Johnny Bench was money in the bank during his Hall of Fame baseball career with the Cincinnati Reds. And the items from Bench’s personal collection that were part of the 17th Annual Louisville Slugger Museum & Factory Live Auction, hosted by Hunt Auctions, banked some large figures.
The auction ended Saturday and racked up nearly $2 million in sales from Bench’s memorabilia collection.
Bench’s World Series rings from 1975 and 1976, plus his 1970 National League MVP award, were the big draws during the auction, which included online and live bidding.
The 1976 World Series ring, when Bench was the MVP as the Big Red Machine swept the New York Yankees, went for $146,875, while his 1975 World Series ring and 1970 NL MVP trophy each sold for $135,125.
The collection of Bench’s 10 Gold Glove awards, which he won from 1968 to 1977, fetched $393,375 in total. A Reds home jersey worn by Bench during 1983, his final season, sold for $105,750. Also, during that final season, the bat Bench used to hit the last of his 389 career home runs — a two-run, third-inning shot against Houston Astros pitcher Mike Madden at Riverfront Stadium — sold for $94,000.
Bench said he was going to use the funds raised to provide for his grandchildren’s education and his children’s future.
Some of the other items in the Bench catalog included his 1975 World Series trophy, earned from one of baseball’s most dramatic postseason series, also fetched five figures, at $88,125.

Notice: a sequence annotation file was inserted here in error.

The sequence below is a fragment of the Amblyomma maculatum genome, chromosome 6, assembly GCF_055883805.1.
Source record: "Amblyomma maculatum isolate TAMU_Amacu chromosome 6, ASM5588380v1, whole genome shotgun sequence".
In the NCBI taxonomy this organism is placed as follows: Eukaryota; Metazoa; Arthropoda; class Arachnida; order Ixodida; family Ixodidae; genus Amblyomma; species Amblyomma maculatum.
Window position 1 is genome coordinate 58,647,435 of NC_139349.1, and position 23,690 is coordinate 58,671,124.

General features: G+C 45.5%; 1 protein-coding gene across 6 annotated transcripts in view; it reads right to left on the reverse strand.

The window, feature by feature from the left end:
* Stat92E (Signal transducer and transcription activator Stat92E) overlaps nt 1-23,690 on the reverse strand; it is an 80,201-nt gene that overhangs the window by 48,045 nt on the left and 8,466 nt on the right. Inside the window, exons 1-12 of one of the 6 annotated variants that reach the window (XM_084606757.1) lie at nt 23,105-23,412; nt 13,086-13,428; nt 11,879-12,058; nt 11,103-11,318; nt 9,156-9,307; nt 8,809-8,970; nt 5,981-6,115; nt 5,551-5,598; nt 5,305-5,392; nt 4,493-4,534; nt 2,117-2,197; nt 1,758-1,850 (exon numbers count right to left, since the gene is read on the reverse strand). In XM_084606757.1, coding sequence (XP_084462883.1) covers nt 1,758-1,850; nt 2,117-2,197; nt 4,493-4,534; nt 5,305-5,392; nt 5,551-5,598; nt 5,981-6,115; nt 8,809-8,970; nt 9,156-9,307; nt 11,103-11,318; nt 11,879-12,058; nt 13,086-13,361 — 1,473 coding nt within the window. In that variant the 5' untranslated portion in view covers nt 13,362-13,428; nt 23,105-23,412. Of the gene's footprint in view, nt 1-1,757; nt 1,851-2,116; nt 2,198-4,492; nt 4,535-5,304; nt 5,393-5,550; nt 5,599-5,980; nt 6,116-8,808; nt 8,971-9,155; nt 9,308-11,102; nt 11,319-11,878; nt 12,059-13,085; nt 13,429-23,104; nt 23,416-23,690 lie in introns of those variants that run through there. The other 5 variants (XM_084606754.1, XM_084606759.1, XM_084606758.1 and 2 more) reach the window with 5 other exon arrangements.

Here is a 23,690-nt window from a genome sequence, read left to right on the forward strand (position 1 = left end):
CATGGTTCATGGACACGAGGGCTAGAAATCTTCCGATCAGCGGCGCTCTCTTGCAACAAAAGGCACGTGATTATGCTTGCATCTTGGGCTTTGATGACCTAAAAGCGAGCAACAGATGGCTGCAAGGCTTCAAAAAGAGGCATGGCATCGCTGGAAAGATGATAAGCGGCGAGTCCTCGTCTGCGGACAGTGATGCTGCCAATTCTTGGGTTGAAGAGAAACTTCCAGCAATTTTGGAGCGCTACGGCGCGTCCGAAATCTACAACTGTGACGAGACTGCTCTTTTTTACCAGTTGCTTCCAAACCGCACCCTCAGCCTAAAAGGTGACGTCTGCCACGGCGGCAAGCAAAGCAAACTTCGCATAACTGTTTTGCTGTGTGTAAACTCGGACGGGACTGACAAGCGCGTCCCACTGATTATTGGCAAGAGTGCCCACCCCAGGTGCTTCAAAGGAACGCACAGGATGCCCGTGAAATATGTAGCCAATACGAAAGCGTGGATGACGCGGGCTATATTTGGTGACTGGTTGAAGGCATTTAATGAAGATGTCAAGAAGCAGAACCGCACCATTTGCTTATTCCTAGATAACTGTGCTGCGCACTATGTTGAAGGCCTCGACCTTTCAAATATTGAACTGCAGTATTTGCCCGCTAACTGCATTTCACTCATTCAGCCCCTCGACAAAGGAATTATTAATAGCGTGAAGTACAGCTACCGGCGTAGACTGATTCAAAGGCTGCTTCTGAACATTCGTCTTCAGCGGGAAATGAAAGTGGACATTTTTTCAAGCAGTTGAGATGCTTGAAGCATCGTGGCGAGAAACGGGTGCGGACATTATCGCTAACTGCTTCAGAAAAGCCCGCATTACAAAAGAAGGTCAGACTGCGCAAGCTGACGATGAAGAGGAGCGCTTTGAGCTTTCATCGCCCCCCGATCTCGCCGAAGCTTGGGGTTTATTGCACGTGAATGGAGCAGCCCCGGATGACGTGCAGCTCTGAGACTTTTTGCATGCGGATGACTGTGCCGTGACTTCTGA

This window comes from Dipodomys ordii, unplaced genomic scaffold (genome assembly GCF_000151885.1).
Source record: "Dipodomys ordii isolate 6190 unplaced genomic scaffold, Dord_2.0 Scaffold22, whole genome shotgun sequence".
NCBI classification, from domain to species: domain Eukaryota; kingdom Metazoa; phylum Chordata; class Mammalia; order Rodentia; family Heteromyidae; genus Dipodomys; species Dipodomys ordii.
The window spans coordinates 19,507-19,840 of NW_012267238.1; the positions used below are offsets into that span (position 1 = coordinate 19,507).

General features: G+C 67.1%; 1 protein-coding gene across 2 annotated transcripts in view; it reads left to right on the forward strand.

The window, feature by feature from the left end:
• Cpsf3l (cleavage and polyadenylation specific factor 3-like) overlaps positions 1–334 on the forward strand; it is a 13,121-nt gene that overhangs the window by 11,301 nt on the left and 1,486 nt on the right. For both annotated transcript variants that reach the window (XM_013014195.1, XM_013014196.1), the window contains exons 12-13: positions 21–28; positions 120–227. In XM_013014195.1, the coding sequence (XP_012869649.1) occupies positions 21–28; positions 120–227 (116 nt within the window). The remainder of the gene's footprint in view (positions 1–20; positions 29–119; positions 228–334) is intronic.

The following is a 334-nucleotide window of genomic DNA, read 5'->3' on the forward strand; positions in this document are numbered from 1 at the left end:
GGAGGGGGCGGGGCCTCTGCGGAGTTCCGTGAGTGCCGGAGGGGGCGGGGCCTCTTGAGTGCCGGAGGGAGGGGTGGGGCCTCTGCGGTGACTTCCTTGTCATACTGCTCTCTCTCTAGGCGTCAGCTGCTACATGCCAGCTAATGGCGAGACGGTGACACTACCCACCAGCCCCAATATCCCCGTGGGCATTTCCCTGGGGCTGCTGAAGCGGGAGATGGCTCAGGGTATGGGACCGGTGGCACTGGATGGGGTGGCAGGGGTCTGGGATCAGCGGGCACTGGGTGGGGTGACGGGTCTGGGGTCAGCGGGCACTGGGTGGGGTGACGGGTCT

A 1970s catcher’s mitt Bench used sold for $76,375, while his 1968 NL Rookie of the Year Award — won by a single vote over New York Mets pitcher Jerry Koosman — and his 1970 NL championship ring brought $29,375 apiece.
All final prices reflect a buyer’s premium.
More than 100 items from Bench’s collection, dating from his minor league career until he hung up his mask and shin guards, were included in the auction.
“Simply stated, Johnny Bench is universally regarded as one of the finest players in the history of the game,” Hunt Auctions President David Hunt said. “His statistics certainly speak volumes to the accomplished Hall of Fame career he enjoyed with the Cincinnati Reds, but Johnny meant so much more to the game than his stat lines. Through 14 All-Star Games, countless playoff appearances, or even the ‘Baseball Bunch’ television show Johnny Bench was a consistent ambassador for the game and beloved by fans alike. The incredible prices realized within the auction today only serve as further confirmation of Johnny’s legacy within the game and his fans.”
Anne Jewell, the executive director of the Louisville Slugger Museum & Factory, said Bench “delivered another unforgettable home run for his fans and our lucky guests.”
“We are thrilled and honored that Johnny Bench chose the Louisville Slugger Museum & Factory Live Auction for his historic collection,” Jewell said. “He entrusted our factory with crafting his baseball bats throughout his legendary career. Choosing our museum now for this next phase in his family life allows us to celebrate not only one of the greatest hitters of the game but also a longtime fan-favorite statesman of the sport.”